Additional findings indicate that lycium inhibits growth of ER-positive breast cancer cells (13), and reduces cardiotoxicity associated with doxorubicin (17). Data from an observational study suggest that when used with certain cancer treatments, lycium polysaccharides exert beneficial effects (5).

However, despite marketing claims of cancer preventive potential, the efficacy and safety of lycium products for cancer treatment have yet to be established.

  • Anemia
  • Burns
  • Cough
  • Inflammation
  • Pain
  • Sedation
  • Skin infections
  • Visual acuity

Lycium bark and berries contain betasitosterol, which can prevent cholesterol absorption in the gastrointestinal tract (7). The hepatoprotective effects of lycium polysaccharide (LBP) are in part via modulation of transcription factor NF-κB and MAPK pathways and autophagy (6). In another study, LBP was shown to act as a novel antioxidant against insulin resistance induced by a high-fat diet through activation of phosphatidylinositol 3-kinase/nuclear factor-E2-related factor 2, (PI3K/AKT/Nrf2) pathway (24). It also exerts protective effects against focal cerebral ischemic injury by attenuating the mitochondrial apoptosis pathway (25). In murine models of cerulein-induced acute pancreatitis LBP reduced inflammation by upregulating NRF2 and HO-1 (30); and had protective effects on diabetic peripheral neuropathy, which is thought to be mediated via the induction of autophagy (31).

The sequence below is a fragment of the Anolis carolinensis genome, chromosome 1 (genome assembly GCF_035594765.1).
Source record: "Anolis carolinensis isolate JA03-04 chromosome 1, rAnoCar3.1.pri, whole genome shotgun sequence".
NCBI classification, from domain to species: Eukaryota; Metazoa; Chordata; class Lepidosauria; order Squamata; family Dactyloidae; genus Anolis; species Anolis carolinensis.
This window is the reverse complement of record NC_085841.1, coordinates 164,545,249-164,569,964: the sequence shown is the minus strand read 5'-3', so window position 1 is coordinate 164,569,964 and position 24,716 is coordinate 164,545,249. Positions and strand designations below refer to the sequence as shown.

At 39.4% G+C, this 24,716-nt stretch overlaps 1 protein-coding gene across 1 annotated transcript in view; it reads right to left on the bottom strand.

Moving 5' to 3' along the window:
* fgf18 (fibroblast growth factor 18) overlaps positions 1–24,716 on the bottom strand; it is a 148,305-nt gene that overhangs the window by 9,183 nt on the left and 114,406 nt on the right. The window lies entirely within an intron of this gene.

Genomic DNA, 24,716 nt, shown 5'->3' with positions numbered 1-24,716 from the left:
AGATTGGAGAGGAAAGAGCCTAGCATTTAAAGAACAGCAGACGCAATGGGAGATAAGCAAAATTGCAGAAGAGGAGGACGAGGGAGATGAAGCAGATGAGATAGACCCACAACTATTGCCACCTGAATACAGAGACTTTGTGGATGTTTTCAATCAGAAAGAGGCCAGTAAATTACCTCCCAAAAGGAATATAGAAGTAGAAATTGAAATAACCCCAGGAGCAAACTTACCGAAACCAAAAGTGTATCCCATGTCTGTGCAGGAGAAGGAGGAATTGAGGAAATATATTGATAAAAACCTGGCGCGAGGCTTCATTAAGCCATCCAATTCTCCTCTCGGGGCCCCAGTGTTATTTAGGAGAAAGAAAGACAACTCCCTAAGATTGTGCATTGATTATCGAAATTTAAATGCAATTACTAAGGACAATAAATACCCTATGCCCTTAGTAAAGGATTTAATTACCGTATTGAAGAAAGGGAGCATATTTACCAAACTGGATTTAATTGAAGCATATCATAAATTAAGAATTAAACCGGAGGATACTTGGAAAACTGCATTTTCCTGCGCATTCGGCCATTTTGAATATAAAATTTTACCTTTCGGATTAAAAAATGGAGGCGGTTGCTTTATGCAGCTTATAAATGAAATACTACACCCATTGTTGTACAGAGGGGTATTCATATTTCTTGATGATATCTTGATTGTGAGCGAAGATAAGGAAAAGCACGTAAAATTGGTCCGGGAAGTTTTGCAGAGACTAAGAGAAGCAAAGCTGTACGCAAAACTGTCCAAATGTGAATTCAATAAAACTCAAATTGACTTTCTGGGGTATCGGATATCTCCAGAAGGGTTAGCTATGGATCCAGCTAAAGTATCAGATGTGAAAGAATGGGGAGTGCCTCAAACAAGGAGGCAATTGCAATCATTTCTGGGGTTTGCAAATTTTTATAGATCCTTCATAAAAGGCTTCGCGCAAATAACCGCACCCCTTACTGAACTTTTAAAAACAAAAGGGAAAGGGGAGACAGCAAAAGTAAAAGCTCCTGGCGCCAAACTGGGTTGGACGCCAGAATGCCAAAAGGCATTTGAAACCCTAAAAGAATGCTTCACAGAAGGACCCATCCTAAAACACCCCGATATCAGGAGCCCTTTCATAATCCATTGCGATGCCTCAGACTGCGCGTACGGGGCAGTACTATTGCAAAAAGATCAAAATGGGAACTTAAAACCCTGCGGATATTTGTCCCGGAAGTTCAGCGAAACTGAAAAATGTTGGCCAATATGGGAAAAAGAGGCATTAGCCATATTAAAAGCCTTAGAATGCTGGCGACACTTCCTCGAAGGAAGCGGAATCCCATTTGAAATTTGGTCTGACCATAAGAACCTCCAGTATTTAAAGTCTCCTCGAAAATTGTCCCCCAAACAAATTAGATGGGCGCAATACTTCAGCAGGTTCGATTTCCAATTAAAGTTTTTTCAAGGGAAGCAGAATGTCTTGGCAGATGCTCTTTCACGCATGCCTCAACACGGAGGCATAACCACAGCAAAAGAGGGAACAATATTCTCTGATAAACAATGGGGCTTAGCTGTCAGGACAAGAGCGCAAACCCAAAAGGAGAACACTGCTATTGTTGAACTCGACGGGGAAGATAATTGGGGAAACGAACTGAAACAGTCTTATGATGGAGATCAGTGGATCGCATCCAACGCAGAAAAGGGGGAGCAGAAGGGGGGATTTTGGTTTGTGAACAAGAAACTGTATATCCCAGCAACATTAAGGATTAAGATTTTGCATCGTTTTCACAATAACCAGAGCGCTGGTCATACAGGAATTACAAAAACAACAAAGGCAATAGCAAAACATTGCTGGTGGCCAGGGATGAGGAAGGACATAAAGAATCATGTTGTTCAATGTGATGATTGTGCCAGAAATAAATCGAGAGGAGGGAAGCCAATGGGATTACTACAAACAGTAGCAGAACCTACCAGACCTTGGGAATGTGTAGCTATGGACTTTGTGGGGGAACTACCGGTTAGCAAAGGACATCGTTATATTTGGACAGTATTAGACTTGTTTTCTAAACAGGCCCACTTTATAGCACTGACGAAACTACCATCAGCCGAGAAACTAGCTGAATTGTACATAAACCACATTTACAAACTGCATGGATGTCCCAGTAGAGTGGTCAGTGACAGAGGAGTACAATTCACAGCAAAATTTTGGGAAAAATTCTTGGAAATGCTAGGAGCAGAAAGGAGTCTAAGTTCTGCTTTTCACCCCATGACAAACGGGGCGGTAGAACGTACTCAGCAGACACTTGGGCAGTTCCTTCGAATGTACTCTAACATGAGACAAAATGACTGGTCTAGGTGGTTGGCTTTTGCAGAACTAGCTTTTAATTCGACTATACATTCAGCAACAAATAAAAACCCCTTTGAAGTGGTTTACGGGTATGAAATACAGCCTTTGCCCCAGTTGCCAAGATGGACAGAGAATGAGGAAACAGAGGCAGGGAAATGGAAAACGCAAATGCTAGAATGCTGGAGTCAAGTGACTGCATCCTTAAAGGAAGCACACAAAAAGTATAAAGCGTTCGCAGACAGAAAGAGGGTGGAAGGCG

In addition, LBP was shown to inhibit the growth of leukemia HL-60 cells (2), and increase expression of interleukin-2 and tumor necrosis factor alpha (3). The antiproliferative effects of LBP are via activation of extracellular signal-regulated protein kinase (ERK) (20). It was also shown to induce systemic and local immune responses in H22 tumor-bearing mice via alleviating immunosuppression and by maintaining antitumor immune responses (32).

  • Allergic reactions have been reported following consumption of lycium berries in individuals with allergies to food and to pollen (22) (33).

Warfarin: A few cases of elevated INR in patients on anticoagulant therapy were reported following consumption of concentrated Chinese herbal tea made from lycium (8) (18) (21).
A 65-year-old man on warfarin experienced elevated INR with associated bleeding after drinking goji berry wine. His INR values returned to normal after discontinuing the wine (34).
Cytochrome P450 (CYP) 3A4 substrates: Lycium extract induces CYP3A4 by activating pregnane X receptor (PXR). This may increase the clearance of substrate drugs when used concomitantly (23).
Cytochrome P450 2C9 and 2C19 substrates: Lycium juice, water and ethanol extracts inhibit CYP 2C9 and 2C19 enyzmes, and can affect the metabolism of certain prescription drugs (35). The clinical relevance needs to be determined.

  1. Dafni A,.Yaniv Z. Solanaceae as medicinal plants in Israel. J Ethnopharmacol. 1994;44:11-8.